The body of Amerika belongs with the other 1912-13 works which, in the years of Europe’s last hurrah, won this well-connected, up-and- coming young millionaire’s son glowing reviews and the Fontane Prize (the status of which has been extraordinarily downplayed by Kafka’s hagiographers, as has the distinct whiff of insider dealing about how exactly Kafka came to get it). The Nature Theatre, though, is part of the same blaze of wartime creation that is witness to Kafka’s new concern with the public, organizational functionings of power, and which also yielded In the Penal Colony (which got by far the worst reviews of anything Kafka ever showed the public).
In the Nature Theatre, as in the Cathedral scene of The Trial (of which it is a clear relative), Kafka uses references to chiliastic Biblical imagery in expressing the hold that the vision has over the protagonist. In both, we find Kafka’s great insight, his creative USP, the breakthrough vision he had in The Judgment: the way in which we are ourselves suicidally complicit in constructing heavens we can never reach.
How can we simultaneously believe that a Doorman can be bribed—and that he holds the key to The Law? How can we believe that an organisation really can hire absolutely anyone who turns up—and yet not be completely disillusioned when the bureaucrats of that organization demand to see our banal, everyday papers?
Finding himself (fatally?) id-less at the moment of apparent salvation, Karl Rossmann, palpably sliding down the scale of hope, ends up calling himself Negro. He might just as well be called Clandestino, for his dilemma—and his all-too-human mental fudge—is exactly the same as that of the hero of French-Spanish pop singer Manu Chao’s irresistible hit:
Perdido en el corazon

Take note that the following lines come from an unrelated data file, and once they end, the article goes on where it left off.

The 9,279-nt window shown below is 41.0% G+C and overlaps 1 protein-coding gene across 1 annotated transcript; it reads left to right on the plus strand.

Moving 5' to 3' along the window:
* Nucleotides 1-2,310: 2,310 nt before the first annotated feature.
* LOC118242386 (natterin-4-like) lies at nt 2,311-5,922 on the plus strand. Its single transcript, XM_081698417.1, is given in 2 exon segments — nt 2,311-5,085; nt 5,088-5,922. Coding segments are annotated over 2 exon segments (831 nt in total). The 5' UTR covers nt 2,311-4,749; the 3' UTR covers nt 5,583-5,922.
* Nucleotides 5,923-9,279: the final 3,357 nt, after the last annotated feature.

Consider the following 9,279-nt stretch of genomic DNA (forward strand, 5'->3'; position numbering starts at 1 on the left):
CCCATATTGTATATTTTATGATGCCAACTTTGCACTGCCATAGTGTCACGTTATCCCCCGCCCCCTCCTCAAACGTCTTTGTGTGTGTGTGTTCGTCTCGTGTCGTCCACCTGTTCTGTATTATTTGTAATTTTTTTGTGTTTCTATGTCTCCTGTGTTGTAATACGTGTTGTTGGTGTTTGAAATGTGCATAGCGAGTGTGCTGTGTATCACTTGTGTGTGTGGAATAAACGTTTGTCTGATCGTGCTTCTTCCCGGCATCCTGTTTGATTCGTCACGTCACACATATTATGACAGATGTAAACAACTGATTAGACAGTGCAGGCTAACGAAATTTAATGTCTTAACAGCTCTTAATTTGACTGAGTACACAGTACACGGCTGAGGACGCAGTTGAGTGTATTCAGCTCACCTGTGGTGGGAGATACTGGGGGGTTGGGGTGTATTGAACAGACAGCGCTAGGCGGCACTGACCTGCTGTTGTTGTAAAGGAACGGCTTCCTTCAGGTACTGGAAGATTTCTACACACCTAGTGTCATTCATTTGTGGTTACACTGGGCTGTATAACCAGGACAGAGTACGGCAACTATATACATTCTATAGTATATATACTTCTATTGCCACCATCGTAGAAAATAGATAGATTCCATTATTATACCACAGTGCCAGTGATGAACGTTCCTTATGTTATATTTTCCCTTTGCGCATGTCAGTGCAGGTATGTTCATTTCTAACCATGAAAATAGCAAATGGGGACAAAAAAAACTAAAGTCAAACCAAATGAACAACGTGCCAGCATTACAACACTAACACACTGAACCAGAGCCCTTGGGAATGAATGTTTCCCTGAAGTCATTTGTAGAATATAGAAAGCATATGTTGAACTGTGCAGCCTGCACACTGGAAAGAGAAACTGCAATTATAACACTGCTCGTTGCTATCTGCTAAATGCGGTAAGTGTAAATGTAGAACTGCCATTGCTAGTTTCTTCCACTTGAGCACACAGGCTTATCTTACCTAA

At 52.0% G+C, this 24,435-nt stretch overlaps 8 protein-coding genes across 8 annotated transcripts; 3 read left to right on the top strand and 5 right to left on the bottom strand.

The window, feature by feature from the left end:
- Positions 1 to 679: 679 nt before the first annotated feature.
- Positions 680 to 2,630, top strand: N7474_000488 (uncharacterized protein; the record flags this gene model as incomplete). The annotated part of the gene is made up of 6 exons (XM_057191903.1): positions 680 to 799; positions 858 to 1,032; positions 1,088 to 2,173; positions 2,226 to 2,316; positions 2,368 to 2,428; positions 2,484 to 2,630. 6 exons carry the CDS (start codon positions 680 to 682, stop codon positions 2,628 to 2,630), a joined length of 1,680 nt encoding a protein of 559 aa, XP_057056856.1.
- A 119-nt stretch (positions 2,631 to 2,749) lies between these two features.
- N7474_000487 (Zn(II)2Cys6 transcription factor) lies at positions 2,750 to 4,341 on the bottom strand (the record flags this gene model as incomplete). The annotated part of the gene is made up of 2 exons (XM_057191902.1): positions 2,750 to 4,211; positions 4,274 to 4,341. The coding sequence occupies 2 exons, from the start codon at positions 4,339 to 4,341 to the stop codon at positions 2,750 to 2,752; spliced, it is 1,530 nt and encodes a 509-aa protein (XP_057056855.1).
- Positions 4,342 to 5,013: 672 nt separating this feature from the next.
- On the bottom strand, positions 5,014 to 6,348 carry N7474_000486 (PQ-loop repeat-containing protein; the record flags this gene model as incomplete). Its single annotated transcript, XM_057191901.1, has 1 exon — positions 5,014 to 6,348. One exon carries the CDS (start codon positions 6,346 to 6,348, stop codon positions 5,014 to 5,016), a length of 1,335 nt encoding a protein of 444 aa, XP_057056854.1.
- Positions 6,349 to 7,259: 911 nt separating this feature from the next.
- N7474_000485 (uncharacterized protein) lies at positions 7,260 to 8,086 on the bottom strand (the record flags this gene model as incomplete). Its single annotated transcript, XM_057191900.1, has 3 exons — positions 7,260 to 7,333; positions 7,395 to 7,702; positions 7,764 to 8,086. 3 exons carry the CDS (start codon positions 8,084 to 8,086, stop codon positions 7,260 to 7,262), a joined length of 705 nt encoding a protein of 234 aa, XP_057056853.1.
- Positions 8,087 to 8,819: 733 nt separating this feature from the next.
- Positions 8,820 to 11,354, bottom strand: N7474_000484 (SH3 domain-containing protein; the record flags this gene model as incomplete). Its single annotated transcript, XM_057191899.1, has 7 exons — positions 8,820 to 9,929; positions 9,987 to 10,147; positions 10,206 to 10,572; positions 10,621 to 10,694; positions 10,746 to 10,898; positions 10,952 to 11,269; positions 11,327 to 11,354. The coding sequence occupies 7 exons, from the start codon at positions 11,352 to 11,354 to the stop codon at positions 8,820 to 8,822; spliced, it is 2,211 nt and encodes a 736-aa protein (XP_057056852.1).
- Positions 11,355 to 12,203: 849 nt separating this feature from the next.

De la grande Babylon
Me dicen el clandestino
Por no llevar papel 
The use of religious imagery in describing a search for employment is the creatively vital mismatch, then as now. Like a modern Green Card-less migrant, Rossmann comes to the Nature Theatre somehow believing that it has the impossible capacity to absorb everyone’s demands for work and deliver everyone’s quasi-religious dreams—only to find that the Promised Land is barred, not by an angel with a flaming sword, but by a functionary insisting on a very earthly papel.
The Nature Theatre thus illustrates Kafka’s most central point: We modern, post-death-of-God people have fatally blurred our desire to be “taken up” by a Higher Power with our quotidian struggles in the grubby reality of a world. All of Kafka’s great protagonists—Rossmann, Samsa, Bendeman and the two K.’s—define themselves above all in terms of their work and yet feel the need for quasi- theological answers. But the physical and metaphysical worlds are (as in Kafka’s wonderful parable of the crows) by definition insulated one from the other. No power on earth can provide us both with the paycheck we need and the belonging we yearn for, not even that fantasy world of so many dreams, whether in 1911 or 2011 America.
James Hawes is the author of Why You Should Read Kafka Before You Waste Your Life and Excavating Kakfa. He teaches in London.